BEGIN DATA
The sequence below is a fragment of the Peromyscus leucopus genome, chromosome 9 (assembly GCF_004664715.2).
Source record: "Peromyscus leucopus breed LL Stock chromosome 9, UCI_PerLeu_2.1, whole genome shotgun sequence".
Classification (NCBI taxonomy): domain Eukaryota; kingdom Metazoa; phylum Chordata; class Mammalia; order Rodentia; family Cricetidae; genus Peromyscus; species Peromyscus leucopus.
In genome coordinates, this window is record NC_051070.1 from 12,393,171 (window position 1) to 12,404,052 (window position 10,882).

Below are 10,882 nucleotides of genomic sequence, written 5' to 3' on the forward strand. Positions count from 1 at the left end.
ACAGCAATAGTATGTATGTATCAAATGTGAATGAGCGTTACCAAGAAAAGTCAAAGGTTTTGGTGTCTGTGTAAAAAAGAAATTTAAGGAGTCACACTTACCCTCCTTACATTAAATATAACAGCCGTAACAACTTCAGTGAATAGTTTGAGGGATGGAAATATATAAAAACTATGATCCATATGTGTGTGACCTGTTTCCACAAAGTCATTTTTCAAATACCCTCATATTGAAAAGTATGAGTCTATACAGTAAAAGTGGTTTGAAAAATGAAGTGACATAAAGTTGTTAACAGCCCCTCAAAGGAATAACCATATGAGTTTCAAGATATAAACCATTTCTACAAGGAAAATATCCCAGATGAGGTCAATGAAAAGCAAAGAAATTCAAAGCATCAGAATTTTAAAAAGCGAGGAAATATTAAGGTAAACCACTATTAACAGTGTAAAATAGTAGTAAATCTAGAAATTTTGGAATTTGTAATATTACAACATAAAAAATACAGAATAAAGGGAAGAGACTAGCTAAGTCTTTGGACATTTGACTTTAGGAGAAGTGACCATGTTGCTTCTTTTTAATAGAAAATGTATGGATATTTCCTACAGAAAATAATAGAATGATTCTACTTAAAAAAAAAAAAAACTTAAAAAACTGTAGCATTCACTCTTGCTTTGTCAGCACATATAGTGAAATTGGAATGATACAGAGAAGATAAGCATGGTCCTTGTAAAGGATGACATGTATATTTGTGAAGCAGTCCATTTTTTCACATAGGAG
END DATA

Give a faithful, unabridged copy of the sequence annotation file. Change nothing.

The sequence below is a fragment of the Peromyscus leucopus genome, chromosome 9 (assembly GCF_004664715.2).
Source record: "Peromyscus leucopus breed LL Stock chromosome 9, UCI_PerLeu_2.1, whole genome shotgun sequence".
Classification (NCBI taxonomy): domain Eukaryota; kingdom Metazoa; phylum Chordata; class Mammalia; order Rodentia; family Cricetidae; genus Peromyscus; species Peromyscus leucopus.
In genome coordinates, this window is record NC_051070.1 from 12,393,171 (window position 1) to 12,404,052 (window position 10,882).

Below are 10,882 nucleotides of genomic sequence, written 5' to 3' on the forward strand. Positions count from 1 at the left end.
ACAGCAATAGTATGTATGTATCAAATGTGAATGAGCGTTACCAAGAAAAGTCAAAGGTTTTGGTGTCTGTGTAAAAAAGAAATTTAAGGAGTCACACTTACCCTCCTTACATTAAATATAACAGCCGTAACAACTTCAGTGAATAGTTTGAGGGATGGAAATATATAAAAACTATGATCCATATGTGTGTGACCTGTTTCCACAAAGTCATTTTTCAAATACCCTCATATTGAAAAGTATGAGTCTATACAGTAAAAGTGGTTTGAAAAATGAAGTGACATAAAGTTGTTAACAGCCCCTCAAAGGAATAACCATATGAGTTTCAAGATATAAACCATTTCTACAAGGAAAATATCCCAGATGAGGTCAATGAAAAGCAAAGAAATTCAAAGCATCAGAATTTTAAAAAGCGAGGAAATATTAAGGTAAACCACTATTAACAGTGTAAAATAGTAGTAAATCTAGAAATTTTGGAATTTGTAATATTACAACATAAAAAATACAGAATAAAGGGAAGAGACTAGCTAAGTCTTTGGACATTTGACTTTAGGAGAAGTGACCATGTTGCTTCTTTTTAATAGAAAATGTATGGATATTTCCTACAGAAAATAATAGAATGATTCTACTTAAAAAAAAAAAAAACTTAAAAAACTGTAGCATTCACTCTTGCTTTGTCAGCACATATAGTGAAATTGGAATGATACAGAGAAGATAAGCATGGTCCTTGTAAAGGATGACATGTATATTTGTGAAGCAGTCCATTTTTTCACATAGGAG